Earth has skin. Like our own, Earth’s is a living, porous membrane with multiple layers and a complex structure that is vital for survival. Unlike ours, Earth’s skin—also known as the critical zone—arises from biogeochemical interactions among rock, soil, plants, microbes, and fluids that continually reshape and rejuvenate it. The critical zone extends from the top of the vegetation canopy to tens or even hundreds of meters into the subsurface, supporting terrestrial ecosystems and regulating exchanges of water, dissolved solutes, and gases between the land, atmosphere, and hydrosphere. It also absorbs, stores, and releases carbon, water, and nutrients, with direct implications for climate and ecosystem health.
Along with the critical zone, Earth’s capacity to support life has evolved as a direct result of complex interactions between organisms and Earth materials. And evidence of life’s role in shaping Earth’s surface has been recorded in the sedimentary record. The rise of molecular oxygen roughly 2.4 billion years ago in the Great Oxidation Event, which was mediated by the proliferation of early phototrophic organisms similar to cyanobacteria, changed Earth’s atmosphere from a reducing to an oxidizing environment. This change caused many species to die out, but it also enabled the development of multicellular life, including, eventually, mammals. Meanwhile, oxidation of iron and manganese in Earth’s crust altered the structure, mineralogy, and geochemistry of surface materials, as exemplified in banded iron formations.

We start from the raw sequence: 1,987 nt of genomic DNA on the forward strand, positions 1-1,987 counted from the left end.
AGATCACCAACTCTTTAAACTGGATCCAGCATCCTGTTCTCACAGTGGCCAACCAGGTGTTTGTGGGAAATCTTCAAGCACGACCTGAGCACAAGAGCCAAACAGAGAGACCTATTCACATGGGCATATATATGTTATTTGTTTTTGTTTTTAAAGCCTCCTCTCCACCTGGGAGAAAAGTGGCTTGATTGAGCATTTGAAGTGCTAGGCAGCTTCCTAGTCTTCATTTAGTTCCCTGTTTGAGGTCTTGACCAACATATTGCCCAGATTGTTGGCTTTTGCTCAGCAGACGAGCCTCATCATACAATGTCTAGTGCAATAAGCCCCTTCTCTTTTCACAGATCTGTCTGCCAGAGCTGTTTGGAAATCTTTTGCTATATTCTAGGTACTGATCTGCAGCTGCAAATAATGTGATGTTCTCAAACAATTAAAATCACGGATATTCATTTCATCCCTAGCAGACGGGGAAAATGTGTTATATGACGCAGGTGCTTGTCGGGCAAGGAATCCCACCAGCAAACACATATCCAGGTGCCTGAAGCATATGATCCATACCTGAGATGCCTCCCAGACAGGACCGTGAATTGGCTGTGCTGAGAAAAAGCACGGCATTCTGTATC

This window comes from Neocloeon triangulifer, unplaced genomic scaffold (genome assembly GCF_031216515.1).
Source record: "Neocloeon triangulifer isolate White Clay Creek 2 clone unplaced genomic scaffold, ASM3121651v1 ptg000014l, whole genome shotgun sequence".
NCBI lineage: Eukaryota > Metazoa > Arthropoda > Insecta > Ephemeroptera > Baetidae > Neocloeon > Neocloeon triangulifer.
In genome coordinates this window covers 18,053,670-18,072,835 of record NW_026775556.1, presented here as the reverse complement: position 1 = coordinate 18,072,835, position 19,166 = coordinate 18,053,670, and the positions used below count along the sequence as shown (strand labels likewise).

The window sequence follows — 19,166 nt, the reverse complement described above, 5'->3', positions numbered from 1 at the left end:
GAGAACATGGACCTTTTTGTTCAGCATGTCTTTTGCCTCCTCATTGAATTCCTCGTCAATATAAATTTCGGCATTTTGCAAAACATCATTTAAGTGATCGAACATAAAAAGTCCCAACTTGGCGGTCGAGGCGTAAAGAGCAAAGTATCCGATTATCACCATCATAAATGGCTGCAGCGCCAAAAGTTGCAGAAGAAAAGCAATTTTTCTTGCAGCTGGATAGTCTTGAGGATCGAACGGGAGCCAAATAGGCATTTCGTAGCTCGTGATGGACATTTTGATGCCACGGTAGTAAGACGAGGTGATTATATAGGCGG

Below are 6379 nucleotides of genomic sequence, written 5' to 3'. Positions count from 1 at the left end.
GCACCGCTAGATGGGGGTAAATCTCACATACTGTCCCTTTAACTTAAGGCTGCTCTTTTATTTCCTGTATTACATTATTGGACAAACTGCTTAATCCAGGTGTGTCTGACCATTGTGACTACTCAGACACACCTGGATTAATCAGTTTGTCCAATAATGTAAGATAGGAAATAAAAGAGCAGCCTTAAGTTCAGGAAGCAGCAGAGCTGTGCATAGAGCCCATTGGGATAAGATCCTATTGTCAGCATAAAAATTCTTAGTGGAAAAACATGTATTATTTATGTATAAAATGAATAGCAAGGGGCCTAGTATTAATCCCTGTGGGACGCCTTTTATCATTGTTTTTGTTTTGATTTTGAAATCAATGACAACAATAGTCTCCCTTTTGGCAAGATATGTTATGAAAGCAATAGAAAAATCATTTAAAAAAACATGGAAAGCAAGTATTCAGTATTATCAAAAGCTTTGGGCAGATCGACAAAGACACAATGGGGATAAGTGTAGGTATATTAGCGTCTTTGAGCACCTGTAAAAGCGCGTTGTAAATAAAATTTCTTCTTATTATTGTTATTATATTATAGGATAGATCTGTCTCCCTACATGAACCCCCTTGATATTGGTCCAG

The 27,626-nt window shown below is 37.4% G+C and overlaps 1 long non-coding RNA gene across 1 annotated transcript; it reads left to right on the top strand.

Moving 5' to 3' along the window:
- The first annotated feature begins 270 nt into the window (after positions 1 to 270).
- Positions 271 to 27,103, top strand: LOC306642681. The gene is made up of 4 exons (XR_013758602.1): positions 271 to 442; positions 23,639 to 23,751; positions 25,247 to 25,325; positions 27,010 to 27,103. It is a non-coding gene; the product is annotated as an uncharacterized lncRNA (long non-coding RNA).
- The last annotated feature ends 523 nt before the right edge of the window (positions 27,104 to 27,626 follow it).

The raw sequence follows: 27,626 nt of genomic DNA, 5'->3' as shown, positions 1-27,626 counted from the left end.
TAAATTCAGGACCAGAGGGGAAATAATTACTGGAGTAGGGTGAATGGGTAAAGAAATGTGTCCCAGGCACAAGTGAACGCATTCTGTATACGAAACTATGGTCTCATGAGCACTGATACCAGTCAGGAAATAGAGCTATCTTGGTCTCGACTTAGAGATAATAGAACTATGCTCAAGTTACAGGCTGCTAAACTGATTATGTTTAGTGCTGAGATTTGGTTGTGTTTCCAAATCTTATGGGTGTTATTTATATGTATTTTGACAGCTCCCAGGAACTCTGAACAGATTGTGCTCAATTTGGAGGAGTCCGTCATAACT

A grand challenge for critical zone scientists is to resolve the interactions and feedbacks between biota and Earth materials that give rise to critical zone structure and its life-supporting functions, as well as how the structure and these functions change with time, climate, and rock type. Research over the past decade combining real-time field and laboratory measurements with modeling and experimentation has helped us address this challenge and reveal that the diverse ways that the biosphere “breathes” directly influence the function and evolution of Earth’s living skin, even at great depths (Figure 1).